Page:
Cavities Not Your Child's Worst Dental Enemy

 New research shows cavities may not be your child's worst dental enemy.

"This research is on dental erosion -- a silent process that's eating away at a tooth's enamel. The treatment for this condition can be simple," Dr. Bruce Hensel said.

Finding out your child has a cavity is the last thing parents want to hear after a dental exam. But now there's something else to worry about. A first-of-its-kind study finds that 30 percent of 10-to 14-year-olds have dental erosion. It's the loss of enamel caused by acids found in certain foods and drinks.

Dental Researcher Bennett Amaechi says that at the early stage dental erosion can be identified by a very shiny surface. So shiny, people don't usually notice a problem.

Anna Vega enrolled three of her children in the study. Her 11-year-old's teeth had trouble spots.

"I really didn't think it was doing any damage to them. I figured they ate it, they would brush. And it turned out that stuff was doing harm to them," Vega said. 

Researchers focused on acidic products that cause dental erosion like soda, sports drinks, herbal teas, fruit juices and some candies. While you don't have to avoid them completely,moderation is key. Like cavities, catching erosion at its earliest can help prevent problems.

"The key thing is that dentists should capture it at the early stage because if you leave it to get advanced, the patient will suffer by sensitivity," Amaechi said.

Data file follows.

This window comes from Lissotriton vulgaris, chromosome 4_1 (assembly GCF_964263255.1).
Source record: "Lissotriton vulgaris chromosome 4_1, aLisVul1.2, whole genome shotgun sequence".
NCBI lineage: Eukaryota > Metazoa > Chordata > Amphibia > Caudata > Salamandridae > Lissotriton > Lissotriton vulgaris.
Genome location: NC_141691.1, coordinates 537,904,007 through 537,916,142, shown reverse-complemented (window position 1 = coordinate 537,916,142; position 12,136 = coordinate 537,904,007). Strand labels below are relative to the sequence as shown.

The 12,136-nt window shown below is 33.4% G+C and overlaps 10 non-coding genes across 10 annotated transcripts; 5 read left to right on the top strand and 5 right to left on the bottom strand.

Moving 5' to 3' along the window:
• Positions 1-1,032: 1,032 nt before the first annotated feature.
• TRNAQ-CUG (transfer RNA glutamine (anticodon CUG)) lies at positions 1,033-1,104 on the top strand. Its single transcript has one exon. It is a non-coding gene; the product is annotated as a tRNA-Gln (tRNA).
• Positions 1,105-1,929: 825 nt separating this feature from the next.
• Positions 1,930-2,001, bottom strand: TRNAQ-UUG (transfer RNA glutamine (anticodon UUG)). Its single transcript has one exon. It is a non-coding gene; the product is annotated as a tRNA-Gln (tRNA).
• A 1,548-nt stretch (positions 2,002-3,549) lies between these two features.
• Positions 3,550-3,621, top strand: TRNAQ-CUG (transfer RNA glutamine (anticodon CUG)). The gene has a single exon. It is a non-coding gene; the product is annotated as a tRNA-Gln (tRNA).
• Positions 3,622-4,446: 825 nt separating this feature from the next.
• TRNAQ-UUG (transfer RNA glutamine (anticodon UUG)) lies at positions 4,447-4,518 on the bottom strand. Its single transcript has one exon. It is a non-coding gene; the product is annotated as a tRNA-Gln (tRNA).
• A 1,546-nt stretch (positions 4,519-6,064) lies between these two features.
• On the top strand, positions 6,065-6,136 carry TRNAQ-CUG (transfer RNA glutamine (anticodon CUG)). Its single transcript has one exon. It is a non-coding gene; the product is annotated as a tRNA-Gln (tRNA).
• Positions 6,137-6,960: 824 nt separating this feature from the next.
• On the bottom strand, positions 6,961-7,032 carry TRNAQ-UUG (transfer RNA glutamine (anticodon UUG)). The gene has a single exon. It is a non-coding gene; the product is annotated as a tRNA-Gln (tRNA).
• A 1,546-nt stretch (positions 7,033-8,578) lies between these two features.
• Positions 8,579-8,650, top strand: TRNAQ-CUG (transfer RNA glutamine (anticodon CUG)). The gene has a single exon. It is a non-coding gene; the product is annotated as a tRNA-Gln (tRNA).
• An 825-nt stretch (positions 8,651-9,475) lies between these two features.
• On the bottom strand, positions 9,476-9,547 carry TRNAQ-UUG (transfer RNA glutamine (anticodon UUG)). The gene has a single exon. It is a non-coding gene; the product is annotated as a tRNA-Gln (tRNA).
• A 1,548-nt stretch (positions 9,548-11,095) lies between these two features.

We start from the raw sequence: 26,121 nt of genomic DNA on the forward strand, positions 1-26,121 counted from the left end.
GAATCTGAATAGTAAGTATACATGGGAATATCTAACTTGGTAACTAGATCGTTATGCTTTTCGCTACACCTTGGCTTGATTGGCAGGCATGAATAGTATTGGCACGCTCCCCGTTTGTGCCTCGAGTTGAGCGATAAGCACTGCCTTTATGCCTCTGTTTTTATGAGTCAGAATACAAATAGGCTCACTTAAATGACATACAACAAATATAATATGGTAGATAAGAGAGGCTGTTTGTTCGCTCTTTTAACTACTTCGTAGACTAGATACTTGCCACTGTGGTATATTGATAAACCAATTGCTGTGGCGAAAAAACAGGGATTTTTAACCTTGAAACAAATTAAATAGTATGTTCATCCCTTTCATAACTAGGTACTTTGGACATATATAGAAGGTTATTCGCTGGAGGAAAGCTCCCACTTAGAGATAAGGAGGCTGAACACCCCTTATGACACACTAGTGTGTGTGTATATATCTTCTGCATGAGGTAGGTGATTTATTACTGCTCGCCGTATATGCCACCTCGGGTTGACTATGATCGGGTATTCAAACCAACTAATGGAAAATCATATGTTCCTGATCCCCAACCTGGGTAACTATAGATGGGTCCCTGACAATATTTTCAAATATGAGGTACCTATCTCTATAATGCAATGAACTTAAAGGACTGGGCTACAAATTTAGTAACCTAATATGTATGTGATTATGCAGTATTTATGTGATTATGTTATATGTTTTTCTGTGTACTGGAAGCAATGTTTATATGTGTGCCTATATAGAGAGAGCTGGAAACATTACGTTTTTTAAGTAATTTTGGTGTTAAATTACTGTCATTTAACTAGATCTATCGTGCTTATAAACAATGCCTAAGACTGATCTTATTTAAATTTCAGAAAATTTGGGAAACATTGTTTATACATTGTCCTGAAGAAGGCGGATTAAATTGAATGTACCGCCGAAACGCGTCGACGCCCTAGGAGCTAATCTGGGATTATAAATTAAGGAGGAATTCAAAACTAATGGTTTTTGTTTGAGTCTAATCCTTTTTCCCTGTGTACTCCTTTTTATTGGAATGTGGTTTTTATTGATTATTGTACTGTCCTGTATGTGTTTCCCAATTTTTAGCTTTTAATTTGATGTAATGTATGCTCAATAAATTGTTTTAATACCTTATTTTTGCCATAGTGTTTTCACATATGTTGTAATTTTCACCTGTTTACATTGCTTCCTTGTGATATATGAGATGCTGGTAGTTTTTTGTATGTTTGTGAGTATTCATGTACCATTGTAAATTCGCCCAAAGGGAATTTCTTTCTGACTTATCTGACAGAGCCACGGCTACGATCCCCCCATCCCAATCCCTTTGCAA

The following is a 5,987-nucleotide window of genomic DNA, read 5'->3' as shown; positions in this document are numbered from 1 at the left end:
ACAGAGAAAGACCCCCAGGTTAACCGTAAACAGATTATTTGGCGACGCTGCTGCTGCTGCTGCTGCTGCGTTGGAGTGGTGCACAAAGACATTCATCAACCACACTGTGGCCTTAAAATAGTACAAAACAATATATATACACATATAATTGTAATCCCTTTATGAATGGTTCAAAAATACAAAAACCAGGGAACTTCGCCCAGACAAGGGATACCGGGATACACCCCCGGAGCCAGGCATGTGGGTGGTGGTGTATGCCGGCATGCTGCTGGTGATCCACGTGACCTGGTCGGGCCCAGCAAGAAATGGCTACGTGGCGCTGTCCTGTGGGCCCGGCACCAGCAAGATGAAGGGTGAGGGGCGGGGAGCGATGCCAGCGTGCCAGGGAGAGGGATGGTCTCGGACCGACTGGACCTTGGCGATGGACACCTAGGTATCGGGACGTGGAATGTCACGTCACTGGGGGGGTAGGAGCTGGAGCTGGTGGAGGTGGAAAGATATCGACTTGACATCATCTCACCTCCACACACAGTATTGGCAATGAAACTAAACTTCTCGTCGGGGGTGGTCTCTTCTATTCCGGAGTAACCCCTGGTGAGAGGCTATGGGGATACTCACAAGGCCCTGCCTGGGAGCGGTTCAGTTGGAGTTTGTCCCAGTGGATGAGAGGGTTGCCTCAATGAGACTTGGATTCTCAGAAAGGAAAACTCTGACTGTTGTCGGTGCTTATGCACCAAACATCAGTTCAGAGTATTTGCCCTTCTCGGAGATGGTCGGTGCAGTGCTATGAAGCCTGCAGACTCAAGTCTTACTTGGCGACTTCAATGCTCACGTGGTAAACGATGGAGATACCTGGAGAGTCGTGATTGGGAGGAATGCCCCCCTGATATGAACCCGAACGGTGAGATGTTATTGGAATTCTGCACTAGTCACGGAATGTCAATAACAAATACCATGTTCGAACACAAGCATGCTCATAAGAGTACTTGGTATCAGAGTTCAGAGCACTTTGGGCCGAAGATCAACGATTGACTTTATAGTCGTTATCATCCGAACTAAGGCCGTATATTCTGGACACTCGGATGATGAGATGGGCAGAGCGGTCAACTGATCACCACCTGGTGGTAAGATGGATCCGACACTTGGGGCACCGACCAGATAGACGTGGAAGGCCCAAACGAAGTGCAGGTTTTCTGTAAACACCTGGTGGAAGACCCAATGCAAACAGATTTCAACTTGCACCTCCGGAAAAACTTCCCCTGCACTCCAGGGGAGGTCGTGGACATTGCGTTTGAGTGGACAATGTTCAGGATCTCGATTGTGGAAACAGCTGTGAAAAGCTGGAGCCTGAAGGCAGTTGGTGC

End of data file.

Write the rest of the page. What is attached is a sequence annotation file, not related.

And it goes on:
Anna says her kids only have soda or candy on special occasions, because now they know the damage it can do.

"Some other hints: in addition to cutting down on sodas and sugary drinks, don't have your children brush their teeth immediately after candy or soda. Have them rinse with milk first.  It helps break up the acid on their teeth before they brush. If their teeth are sensitive; have them checked for dental erosion; it can be reversed when caught early," Dr. Hensel said.

Tooth erosion is the loss of enamel caused by exposure to acids.
In a recent study, about 30 percent of middle school students were found to have some degree of tooth erosion.
High acid foods and beverages, like colas and some citrus fruits, are more likely to cause tooth erosion.
Patients can take steps to reduce the risk for tooth erosion.
For more details, refer to our comprehensive research summary.

For general information: Academy of General Dentistry
American Dental Association

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